Abstract

Introduction.Pax-5 gene codifies for a transcription factor central to B-cell differentiation and function, expressed during the early stage of differentiation and alternatively spliced during B-cell development. In addition to the full-length isoform (Pax-5a), isoforms arising from the inclusion or exclusion of exons 2, 7, 8, and/or 9, and lacking the DNA-binding and the transactivating domains, have been described. These isoforms and their levels of expression increase during B-cell maturation. In particular, Pax-5b isoform (deleted of exon 2), resulting in protein with partial DNA-binding domain, is related with the differentiation stage. Recently, mutations of Pax-5 gene were reported in 31.7% of 242 children (Mullighan, Nature 2007) and 30% of 119 adults (Familiades, ASH 2007 abs. 2806) with B-cell precursor acute lymphoblastic leukemia (ALL). We investigated Pax-5 gene mutations and isoforms expression in patients with ALL at the diagnosis and in selected cell populations from control subjects.

Methods.Pax-5 mutations and mRNA isoforms were investigated by sequence analysis. Pax-5a and Pax-5b expression levels were evaluated by quantitative PCR in leukemic cells. Total RNA was obtained from leukemic blasts of 95 patients with B-cell precursor ALL at diagnosis, 45 adults and 50 children. These last had been selected according to the presence of adverse translocations: BCR/ABL p190 (n=10), E2A-PBX1 (n=10), TEL/AML (n=10), MLL/AF4 (n=10), or none (n=10). mRNA was obtained from purified peripheral blood CD19+ lymphocytes (6 samples), from bone marrow CD34+ hematopoietic progenitor cells (6 samples), and pro-B CD34+CD19+ cells (3 samples) from a total of 8 healthy bone marrow donors.

Results. Pax-5 gene point mutations were found in 8/45 adults (18%) and 14/50 children (28%) (p=n.s.), resulting in a total of 20 different mutations. Mutations were located as follows: exon 2 (53G>C, 76delG, 101C>G, 113G>A, 197G>A), exon 3 (223A>G, 247delA, 296T>C), exon 4 (446A>T, 526G>A), exon 5 (580A>C, 601G>A), exon 6 (625C>T, 716G>A), exon 7 (836C>A), exon 8 (955G>A, 964insC, 971A>G), exon 9 (1058C>T), exon 10 (1133G>A). There was no correlation between the presence of mutations and the listed genetic subtypes. Pax-5 alternative splicing was observed in 47/95 cases (49%): 29/45 adults (64%) and 18/50 children (36%) (p=n.s.). Alternative splicing resulted in increased frequencies of the Pax-5b isoform and the deletion of exons 8 and/or 9; furthermore, a novel isoform resulting from the skipping of exon 5 was documented. On the contrary, only the fulllenght isoform was present in CD34+ progenitors and CD34+CD19+ cells from healthy donors, in which deleted isoforms were detected only at the stage of mature B-lymphocytes.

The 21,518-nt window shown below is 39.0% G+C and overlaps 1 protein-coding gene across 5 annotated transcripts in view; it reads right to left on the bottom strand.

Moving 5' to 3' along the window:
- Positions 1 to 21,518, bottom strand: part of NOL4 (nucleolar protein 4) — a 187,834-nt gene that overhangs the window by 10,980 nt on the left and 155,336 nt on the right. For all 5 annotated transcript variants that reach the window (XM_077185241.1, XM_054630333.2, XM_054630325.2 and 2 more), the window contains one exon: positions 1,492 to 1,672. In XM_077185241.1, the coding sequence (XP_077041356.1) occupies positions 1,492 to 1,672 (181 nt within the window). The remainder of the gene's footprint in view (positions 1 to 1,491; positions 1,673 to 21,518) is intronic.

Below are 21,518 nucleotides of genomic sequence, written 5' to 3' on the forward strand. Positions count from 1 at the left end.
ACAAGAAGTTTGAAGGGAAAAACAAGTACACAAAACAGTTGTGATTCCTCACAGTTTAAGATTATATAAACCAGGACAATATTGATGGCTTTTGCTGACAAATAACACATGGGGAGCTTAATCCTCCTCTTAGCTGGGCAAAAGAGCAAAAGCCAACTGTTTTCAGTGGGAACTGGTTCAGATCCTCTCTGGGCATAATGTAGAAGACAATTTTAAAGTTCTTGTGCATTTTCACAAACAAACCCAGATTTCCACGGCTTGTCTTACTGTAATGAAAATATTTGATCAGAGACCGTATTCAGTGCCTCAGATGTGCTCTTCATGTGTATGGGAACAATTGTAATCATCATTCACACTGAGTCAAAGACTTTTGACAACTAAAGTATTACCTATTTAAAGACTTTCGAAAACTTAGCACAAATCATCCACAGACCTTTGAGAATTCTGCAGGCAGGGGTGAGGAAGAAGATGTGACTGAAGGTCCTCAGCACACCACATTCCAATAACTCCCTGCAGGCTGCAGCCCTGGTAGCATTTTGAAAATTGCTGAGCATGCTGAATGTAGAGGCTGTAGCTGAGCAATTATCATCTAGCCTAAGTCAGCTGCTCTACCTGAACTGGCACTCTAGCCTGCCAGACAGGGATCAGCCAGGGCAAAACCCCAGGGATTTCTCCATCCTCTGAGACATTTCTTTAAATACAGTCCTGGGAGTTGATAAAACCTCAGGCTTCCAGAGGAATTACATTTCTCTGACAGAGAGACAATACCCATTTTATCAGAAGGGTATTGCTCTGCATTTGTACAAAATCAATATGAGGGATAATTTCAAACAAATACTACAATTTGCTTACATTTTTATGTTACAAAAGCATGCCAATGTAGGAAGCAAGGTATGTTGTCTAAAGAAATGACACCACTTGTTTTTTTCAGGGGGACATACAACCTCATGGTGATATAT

Conclusion: Pax-5 mutations are frequent in childhood and adult ALL and are scattered all over the gene. We extend the current knowledge on their pathogenic role by demonstrating that alternative splicing is a common event in these patients. Imbalance between the fulllength and the Pax-5b isoforms is expected to affect the maturation of the B-cell and its propensity to apoptosis (Robichaud Nucleic Acids Res 2008), thus contributing to the process of leukemogenesis. Based on our findings, this mechanism acts broadly and is independent of the most common ALL genetic translocations.

Disclosures: No relevant conflicts of interest to declare.

Author notes

Corresponding author